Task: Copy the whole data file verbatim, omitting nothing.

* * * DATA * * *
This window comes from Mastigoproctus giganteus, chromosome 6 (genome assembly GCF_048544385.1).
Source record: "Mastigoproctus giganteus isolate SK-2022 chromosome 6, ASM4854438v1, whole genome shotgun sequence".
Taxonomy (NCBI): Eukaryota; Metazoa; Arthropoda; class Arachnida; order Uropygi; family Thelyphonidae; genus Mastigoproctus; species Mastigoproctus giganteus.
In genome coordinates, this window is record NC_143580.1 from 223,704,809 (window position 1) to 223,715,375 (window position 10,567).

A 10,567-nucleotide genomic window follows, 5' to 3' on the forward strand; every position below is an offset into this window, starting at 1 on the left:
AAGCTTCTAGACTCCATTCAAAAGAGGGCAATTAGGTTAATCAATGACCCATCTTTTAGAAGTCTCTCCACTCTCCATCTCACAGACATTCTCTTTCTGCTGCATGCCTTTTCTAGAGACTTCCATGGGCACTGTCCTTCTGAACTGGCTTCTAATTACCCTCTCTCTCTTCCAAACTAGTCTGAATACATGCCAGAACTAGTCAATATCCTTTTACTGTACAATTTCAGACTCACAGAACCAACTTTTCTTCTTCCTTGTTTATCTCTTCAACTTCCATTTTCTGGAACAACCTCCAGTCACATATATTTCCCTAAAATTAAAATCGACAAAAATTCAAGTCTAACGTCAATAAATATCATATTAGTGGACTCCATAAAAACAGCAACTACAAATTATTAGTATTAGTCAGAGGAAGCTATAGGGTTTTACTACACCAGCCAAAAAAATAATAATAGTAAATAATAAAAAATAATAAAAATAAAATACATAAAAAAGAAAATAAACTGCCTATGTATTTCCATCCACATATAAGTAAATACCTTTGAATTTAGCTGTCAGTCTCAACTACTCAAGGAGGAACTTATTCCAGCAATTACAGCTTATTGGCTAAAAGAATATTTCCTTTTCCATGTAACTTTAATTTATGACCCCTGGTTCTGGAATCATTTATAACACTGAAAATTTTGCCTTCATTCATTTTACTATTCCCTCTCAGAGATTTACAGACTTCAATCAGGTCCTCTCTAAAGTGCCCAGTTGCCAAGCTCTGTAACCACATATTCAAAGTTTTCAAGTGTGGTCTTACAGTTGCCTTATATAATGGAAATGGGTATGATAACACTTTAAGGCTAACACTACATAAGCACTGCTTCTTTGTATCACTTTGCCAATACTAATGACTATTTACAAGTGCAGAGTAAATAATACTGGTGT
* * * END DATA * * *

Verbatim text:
This window comes from Mastigoproctus giganteus, chromosome 6 (genome assembly GCF_048544385.1).
Source record: "Mastigoproctus giganteus isolate SK-2022 chromosome 6, ASM4854438v1, whole genome shotgun sequence".
Taxonomy (NCBI): Eukaryota; Metazoa; Arthropoda; class Arachnida; order Uropygi; family Thelyphonidae; genus Mastigoproctus; species Mastigoproctus giganteus.
In genome coordinates, this window is record NC_143580.1 from 223,704,809 (window position 1) to 223,715,375 (window position 10,567).

A 10,567-nucleotide genomic window follows, 5' to 3' on the forward strand; every position below is an offset into this window, starting at 1 on the left:
AAGCTTCTAGACTCCATTCAAAAGAGGGCAATTAGGTTAATCAATGACCCATCTTTTAGAAGTCTCTCCACTCTCCATCTCACAGACATTCTCTTTCTGCTGCATGCCTTTTCTAGAGACTTCCATGGGCACTGTCCTTCTGAACTGGCTTCTAATTACCCTCTCTCTCTTCCAAACTAGTCTGAATACATGCCAGAACTAGTCAATATCCTTTTACTGTACAATTTCAGACTCACAGAACCAACTTTTCTTCTTCCTTGTTTATCTCTTCAACTTCCATTTTCTGGAACAACCTCCAGTCACATATATTTCCCTAAAATTAAAATCGACAAAAATTCAAGTCTAACGTCAATAAATATCATATTAGTGGACTCCATAAAAACAGCAACTACAAATTATTAGTATTAGTCAGAGGAAGCTATAGGGTTTTACTACACCAGCCAAAAAAATAATAATAGTAAATAATAAAAAATAATAAAAATAAAATACATAAAAAAGAAAATAAACTGCCTATGTATTTCCATCCACATATAAGTAAATACCTTTGAATTTAGCTGTCAGTCTCAACTACTCAAGGAGGAACTTATTCCAGCAATTACAGCTTATTGGCTAAAAGAATATTTCCTTTTCCATGTAACTTTAATTTATGACCCCTGGTTCTGGAATCATTTATAACACTGAAAATTTTGCCTTCATTCATTTTACTATTCCCTCTCAGAGATTTACAGACTTCAATCAGGTCCTCTCTAAAGTGCCCAGTTGCCAAGCTCTGTAACCACATATTCAAAGTTTTCAAGTGTGGTCTTACAGTTGCCTTATATAATGGAAATGGGTATGATAACACTTTAAGGCTAACACTACATAAGCACTGCTTCTTTGTATCACTTTGCCAATACTAATGACTATTTACAAGTGCAGAGTAAATAATACTGGTGT